If you’re not into motorsport — and frankly, who is these days — then you may not have heard of Lando Norris. If you know anyone who’s into motorsport, even if you’re not, you probably have, though. At length and with a lot of wide-eyed excitement you probably don’t connect with the deathly boredom of cars going in circles.
“Watching an F1 driver play computer games” doesn’t sound like the solution to, well, anything in the current situation. The world’s a big, grim place and everything is a nightmare. We’re trapped in our houses, we can’t see anyone and going to the supermarket is like that live-action roleplaying event for Children of Men that literally no one asked for.
Ok, he isn’t fixing coronavirus. Well, he’s not researching a vaccine at least — but isolated alone in his house, Lando is at least on message in terms of what people in the UK need to do right now. And to be honest I’m not sure F1 drivers should try and research a vaccine, it’s not really their skill set.
Social isolation is hard. Me, I’m a big old adult whose job (as a journalist) can basically be summarised as “being alone and in danger” so you’d think I’d be adapting to it well but it turns out this is yet another thing I can have a mental breakdown and decide to chop a load of my hair off over.
It’s especially hard when you’re watching the government clown off and fail at everything from economics to following their own advice and if your anxiety isn’t off the scale then you’re probably dissociating. There’s not a lot to unite around or take as instruction right now, apart from staying indoors and trying to work out how pasta portions work.
(or what you can improvise for pasta, depending on your Tesco success)
And even if you live with other people, we’re all alone and somehow have no privacy and climbing the walls less than a week into lockdown.
You might be thinking “I am not sure where Formula One drivers come into this” still and that’s fair, probably until last week most of us were still pretty vague on it. But the answer is: twenty year old McLaren driver Lando Norris has been streaming on Twitch (which is like Sky On Demand for people whose brains have been fully converted to Online) every day, for over a week now.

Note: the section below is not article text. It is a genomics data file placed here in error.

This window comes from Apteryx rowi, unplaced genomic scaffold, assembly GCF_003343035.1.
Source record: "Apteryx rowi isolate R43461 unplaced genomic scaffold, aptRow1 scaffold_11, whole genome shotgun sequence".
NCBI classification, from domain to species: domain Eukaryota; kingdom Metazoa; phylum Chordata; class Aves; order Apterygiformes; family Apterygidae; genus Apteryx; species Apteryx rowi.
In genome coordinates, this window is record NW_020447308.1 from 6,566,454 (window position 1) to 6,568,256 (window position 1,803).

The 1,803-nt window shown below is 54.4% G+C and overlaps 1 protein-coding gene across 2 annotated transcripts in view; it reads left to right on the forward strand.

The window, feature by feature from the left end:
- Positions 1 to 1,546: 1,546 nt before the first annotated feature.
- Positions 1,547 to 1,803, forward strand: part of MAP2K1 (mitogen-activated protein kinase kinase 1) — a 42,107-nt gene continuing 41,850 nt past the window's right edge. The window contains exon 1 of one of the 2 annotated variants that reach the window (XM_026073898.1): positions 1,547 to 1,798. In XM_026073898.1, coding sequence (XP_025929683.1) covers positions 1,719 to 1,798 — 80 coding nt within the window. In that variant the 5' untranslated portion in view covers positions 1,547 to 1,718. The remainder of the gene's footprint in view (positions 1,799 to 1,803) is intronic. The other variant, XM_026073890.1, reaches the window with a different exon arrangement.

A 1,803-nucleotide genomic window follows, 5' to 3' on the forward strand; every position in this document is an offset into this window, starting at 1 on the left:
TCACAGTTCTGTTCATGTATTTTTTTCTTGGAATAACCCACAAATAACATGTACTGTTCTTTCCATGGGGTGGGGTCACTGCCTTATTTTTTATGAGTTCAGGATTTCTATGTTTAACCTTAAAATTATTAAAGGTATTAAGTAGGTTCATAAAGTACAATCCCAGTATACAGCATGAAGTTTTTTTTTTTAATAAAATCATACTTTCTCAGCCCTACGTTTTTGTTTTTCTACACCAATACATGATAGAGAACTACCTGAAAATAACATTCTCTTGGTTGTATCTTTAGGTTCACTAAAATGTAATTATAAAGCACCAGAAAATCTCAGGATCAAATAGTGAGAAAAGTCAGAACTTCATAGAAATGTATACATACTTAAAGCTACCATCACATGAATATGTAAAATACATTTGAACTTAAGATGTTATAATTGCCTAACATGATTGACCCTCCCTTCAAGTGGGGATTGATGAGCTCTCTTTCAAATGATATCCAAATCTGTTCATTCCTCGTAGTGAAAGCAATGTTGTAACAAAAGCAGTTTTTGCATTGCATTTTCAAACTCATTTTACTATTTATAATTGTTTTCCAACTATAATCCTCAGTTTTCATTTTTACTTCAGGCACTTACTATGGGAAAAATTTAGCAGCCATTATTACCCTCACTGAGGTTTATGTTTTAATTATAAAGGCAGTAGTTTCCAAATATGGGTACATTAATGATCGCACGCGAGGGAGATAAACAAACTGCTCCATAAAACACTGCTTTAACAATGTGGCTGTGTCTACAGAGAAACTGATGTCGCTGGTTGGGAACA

For hours and hours. Sometimes playing games or racing online, sometimes just talking and eating chicken, sometimes cooking and revealing he might have been round the world but has no idea what couscous is. Which is relatable, as neither do any UK supermarket shelves currently.
Lando is not a typical F1 driver by the absurdly stuck-in-the-past values of the sport. He’s small, cute, extremely online and has a genuinely sweet personality that he doesn’t bother to hide. He’s fiercely competitive and fearsomely talented but he looks like he’d get dumped in a bin by the sort of scowling asshats who like to think they control racing and whose anger at losing that grip is equalled by the gleeful way we’ve all glomped onto a nice boy who can’t pronounce ‘statistics.’
The sport’s most conservative end — which was all of it, until recently — would have an archetypical F1 driver as some personality-divorce mid-90s Rothmans thug. It’s all gone downhill since the drivers started talking about going to the gym and being vegan instead of whatever nebulous titanic thing they were meant to say before being flung out of a car in a fireball, to way too many people who consider themselves the key audience.